To America - (2009)
James Weldon Johnson
medium or high voice and piano
would you have us, as we are?
Or sinking 'neath the load we bear?
Our eyes fixed forward on a star?
Or gazing empty at despair?
Rising or falling? Men or things?
With dragging pace or footsteps fleet?
Strong, willing sinews in your wings?
Or tightening chains about your feet?
pages, circa 1' 15"]
James Weldon Johnson
text is drawn from Johnson's Fifty Years & Other Poems, The Cornhill
Company, Boston, 1917. While the text was likely intended originally to
refer to the black experience in the United States, the sentiment is without
argument a universal one, in the same way as the freeing of the slaves from
Egypt during the time of Moses was universal to many groups' expressing
their urge and need for freedom. Johnson addresses his questions "To
America." I do as well, in a time and age in which the sentiment for what is
often called the "Nanny state" seems to place municipalities, counties,
states and even the nation on a collision course with simple economics.
Idealism does not trump the unrestrained laws of the market place, as the
legal bankruptcy of a city like Vallejo, California, proves. When the
numbers do not add up, all the political sentiment in the world does not
remake simple arithmetic.
notes in recent Congressional discussions about so-called universal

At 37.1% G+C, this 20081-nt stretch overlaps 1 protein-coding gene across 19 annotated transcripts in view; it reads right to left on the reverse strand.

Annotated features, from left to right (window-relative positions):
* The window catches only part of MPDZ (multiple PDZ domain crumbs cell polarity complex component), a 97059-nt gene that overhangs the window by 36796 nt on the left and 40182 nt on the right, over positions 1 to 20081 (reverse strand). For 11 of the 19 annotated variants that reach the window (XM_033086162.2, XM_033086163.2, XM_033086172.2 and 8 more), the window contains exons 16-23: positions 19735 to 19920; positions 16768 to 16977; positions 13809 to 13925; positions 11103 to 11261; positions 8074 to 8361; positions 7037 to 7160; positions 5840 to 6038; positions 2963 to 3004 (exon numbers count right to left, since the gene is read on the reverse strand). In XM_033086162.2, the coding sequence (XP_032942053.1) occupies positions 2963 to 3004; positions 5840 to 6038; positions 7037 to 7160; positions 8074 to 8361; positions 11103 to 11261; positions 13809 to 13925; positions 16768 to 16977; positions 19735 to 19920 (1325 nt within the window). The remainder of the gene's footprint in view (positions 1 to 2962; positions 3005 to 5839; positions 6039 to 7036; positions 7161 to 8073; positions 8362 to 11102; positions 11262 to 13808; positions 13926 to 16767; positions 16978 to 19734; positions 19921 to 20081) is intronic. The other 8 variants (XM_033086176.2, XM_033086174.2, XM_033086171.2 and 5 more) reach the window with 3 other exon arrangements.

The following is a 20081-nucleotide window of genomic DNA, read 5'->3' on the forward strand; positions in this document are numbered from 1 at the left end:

healthcare that legal penalties of literally many years in prison for not
purchasing health insurance has been suggested by lawmakers. Healthcare or
fines and prison? The notion of economic slavery grows now, as nations'
public debt grows to mammoth proportions, and the phrase "intergenerational
debt" has entered the parlance. What is intergenerational debt if not
"tightening chains" in Johnson's fine imagery. What is debt service on
so-called public debt if not that which causes man's "dragging pace?"
Johnson argues against this, as do I.
duple meter introduction, serving also as a short bridge between the two
verses of the basic song form, leads to a dominant cadence. The 6/8 meter
which follows sings out a harmonic blues pattern with blue notes in melody
and accompaniment. The first phrase, "America," could begin the melody for
the "America, the Beautiful" but does not. Rather it serves to introduce
Johnson's several pointed questions which a century later remain sadly
unanswered, even assailed in the public forum.
last lines repeat the question, even as a demand for an answer. "How would
you like to have us?" For Johnson, the answer was free -- rising, eyes fixed
on a star, strong and with footsteps fleet. This is the charge for freedom,
and it is a challenge against that governance which would deprive men, as it
always has around the world, of such freedom as many today enjoy.
The score for
To America is available as a free PDF download, though any major
commercial performance or recording of the work is prohibited without prior
arrangement with the composer. Click on the graphic below for this